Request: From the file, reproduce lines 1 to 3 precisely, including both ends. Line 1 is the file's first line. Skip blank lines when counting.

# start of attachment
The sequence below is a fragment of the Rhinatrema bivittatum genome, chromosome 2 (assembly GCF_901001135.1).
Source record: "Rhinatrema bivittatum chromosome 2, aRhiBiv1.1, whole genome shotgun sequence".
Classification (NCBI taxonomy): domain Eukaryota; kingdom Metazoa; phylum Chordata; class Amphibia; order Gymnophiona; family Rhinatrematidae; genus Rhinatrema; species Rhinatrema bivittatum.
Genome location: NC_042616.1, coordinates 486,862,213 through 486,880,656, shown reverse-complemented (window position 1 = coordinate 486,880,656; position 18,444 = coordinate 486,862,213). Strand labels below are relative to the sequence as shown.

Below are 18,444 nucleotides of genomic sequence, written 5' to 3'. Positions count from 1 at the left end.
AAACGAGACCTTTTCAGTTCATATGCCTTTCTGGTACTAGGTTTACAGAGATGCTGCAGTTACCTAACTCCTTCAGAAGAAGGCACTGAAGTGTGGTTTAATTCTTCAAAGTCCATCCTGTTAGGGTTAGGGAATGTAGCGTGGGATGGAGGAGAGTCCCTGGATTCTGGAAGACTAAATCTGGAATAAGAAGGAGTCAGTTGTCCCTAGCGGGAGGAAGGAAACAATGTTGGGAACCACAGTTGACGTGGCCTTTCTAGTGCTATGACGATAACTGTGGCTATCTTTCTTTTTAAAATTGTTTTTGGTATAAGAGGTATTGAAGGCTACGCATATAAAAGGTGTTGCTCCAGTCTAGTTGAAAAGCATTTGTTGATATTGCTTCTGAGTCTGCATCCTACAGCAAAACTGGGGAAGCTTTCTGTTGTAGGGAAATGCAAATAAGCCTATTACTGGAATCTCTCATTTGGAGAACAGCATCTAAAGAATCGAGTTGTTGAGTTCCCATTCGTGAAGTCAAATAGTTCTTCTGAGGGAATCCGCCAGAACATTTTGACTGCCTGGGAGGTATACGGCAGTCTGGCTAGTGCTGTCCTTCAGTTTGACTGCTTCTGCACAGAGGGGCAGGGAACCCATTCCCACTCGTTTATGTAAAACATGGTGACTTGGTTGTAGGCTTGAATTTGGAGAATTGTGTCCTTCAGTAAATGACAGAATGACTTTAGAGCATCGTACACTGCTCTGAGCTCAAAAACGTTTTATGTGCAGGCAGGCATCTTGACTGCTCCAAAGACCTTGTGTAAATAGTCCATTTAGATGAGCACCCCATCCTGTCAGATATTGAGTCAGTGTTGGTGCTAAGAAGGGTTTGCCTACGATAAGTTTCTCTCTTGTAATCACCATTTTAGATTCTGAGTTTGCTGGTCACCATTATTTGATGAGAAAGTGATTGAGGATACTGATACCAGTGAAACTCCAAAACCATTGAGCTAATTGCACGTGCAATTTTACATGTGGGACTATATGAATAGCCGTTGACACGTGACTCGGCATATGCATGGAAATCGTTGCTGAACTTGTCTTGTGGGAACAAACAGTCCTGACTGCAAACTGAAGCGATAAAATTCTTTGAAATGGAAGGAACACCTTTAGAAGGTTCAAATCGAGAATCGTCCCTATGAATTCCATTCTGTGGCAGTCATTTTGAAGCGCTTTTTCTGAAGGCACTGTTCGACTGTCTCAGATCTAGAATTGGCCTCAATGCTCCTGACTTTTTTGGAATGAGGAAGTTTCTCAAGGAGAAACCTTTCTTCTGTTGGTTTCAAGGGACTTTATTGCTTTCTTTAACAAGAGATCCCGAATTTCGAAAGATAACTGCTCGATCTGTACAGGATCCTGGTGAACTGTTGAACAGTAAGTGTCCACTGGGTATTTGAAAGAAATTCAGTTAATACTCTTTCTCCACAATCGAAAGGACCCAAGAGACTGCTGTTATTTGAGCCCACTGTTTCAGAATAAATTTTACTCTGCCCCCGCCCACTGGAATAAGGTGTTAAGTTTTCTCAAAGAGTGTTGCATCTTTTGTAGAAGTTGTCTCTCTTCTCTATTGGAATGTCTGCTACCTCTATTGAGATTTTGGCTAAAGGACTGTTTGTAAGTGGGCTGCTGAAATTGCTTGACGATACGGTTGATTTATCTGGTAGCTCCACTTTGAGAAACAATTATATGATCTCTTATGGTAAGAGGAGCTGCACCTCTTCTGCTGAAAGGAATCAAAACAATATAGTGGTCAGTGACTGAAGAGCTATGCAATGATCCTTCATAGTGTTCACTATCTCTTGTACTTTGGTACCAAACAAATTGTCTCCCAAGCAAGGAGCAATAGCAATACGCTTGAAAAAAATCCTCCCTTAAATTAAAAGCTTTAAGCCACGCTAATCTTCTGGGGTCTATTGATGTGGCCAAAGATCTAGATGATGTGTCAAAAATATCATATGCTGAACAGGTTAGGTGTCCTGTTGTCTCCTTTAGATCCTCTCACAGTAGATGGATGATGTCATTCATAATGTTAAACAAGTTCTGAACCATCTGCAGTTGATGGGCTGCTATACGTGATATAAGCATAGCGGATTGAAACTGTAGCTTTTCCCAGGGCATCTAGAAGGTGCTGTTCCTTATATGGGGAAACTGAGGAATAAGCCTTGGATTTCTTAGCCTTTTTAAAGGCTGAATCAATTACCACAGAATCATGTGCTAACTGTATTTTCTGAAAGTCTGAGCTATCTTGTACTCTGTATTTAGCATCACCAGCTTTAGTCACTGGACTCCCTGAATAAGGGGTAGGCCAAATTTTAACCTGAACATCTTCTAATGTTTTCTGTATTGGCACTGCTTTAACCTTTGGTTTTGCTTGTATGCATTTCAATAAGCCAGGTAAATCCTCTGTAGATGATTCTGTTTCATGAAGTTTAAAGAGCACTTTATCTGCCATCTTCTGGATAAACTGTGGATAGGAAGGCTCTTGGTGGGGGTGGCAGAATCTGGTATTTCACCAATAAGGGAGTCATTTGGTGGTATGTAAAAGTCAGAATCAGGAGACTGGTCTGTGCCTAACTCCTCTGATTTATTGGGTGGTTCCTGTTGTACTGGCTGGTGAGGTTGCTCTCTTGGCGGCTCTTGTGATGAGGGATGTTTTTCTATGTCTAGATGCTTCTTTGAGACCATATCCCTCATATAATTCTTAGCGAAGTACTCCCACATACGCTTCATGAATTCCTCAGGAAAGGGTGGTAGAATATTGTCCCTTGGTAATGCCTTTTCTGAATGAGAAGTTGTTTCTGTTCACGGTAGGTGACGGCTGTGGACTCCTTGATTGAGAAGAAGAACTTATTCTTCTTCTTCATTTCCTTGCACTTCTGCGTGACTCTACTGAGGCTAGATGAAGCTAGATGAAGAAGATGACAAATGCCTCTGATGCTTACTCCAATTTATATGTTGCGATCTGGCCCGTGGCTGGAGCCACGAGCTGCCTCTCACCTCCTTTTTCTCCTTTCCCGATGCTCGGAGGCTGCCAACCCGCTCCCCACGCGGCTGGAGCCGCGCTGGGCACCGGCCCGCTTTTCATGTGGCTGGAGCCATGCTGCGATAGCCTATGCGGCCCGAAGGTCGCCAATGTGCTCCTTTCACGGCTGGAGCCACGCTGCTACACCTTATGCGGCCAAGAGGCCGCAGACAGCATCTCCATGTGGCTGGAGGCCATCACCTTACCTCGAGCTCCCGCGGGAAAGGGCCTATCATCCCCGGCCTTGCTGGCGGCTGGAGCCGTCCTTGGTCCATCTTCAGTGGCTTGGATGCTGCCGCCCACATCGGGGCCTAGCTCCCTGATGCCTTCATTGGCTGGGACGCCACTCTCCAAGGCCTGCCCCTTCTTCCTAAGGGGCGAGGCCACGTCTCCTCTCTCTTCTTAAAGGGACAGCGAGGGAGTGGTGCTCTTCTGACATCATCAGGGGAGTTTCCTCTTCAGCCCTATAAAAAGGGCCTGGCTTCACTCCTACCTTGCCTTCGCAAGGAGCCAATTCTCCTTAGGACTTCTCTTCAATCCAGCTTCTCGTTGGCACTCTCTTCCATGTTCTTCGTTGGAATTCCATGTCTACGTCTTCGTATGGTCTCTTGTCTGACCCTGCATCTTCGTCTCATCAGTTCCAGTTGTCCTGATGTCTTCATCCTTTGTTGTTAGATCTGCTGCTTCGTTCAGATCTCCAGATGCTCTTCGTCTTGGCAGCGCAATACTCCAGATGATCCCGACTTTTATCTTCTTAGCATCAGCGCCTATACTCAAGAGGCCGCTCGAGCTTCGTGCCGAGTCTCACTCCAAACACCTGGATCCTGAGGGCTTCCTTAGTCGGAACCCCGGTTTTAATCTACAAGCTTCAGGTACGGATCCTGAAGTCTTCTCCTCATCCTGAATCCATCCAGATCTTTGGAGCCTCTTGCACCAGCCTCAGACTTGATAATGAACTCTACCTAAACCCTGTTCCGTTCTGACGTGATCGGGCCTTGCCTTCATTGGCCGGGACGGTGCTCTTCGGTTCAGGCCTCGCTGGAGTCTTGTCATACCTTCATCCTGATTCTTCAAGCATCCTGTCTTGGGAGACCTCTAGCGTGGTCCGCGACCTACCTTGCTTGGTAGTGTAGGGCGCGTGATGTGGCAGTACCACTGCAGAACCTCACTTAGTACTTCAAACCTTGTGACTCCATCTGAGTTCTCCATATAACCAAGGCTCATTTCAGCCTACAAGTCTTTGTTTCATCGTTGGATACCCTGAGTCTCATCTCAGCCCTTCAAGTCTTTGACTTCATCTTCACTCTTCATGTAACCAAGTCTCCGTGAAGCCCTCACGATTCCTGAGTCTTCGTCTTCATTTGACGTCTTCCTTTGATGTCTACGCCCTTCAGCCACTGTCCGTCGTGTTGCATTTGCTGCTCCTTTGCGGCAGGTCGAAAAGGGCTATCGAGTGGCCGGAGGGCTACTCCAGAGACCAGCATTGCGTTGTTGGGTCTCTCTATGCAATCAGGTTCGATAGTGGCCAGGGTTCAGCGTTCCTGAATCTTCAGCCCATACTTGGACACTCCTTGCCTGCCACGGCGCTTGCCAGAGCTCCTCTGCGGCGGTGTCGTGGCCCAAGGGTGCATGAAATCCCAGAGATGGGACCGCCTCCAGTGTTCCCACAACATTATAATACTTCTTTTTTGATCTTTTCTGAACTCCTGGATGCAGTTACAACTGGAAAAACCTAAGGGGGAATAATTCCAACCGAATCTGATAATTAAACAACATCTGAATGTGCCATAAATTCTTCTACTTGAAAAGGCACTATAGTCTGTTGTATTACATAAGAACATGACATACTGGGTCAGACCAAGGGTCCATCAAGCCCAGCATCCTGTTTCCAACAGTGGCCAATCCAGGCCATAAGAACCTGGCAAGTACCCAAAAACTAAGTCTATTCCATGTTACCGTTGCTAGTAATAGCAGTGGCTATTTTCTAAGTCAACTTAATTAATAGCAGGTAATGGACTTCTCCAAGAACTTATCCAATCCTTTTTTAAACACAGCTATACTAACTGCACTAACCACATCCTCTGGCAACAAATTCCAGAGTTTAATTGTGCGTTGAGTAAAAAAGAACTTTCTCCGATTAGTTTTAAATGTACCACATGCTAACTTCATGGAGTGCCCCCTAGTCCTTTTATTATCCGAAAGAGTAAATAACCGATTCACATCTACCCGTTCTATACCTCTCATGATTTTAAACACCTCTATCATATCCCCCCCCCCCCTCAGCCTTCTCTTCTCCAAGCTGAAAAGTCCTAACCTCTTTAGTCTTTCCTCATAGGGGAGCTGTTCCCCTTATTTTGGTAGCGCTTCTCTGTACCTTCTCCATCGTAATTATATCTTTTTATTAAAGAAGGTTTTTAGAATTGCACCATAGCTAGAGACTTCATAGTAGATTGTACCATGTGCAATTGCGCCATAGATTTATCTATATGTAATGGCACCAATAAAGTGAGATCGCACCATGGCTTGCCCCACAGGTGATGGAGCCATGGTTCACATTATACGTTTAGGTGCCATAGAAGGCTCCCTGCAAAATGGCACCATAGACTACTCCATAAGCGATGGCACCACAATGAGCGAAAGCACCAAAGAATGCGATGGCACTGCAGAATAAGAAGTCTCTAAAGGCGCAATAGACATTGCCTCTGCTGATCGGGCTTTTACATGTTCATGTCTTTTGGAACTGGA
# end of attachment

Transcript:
The sequence below is a fragment of the Rhinatrema bivittatum genome, chromosome 2 (assembly GCF_901001135.1).
Source record: "Rhinatrema bivittatum chromosome 2, aRhiBiv1.1, whole genome shotgun sequence".
Classification (NCBI taxonomy): domain Eukaryota; kingdom Metazoa; phylum Chordata; class Amphibia; order Gymnophiona; family Rhinatrematidae; genus Rhinatrema; species Rhinatrema bivittatum.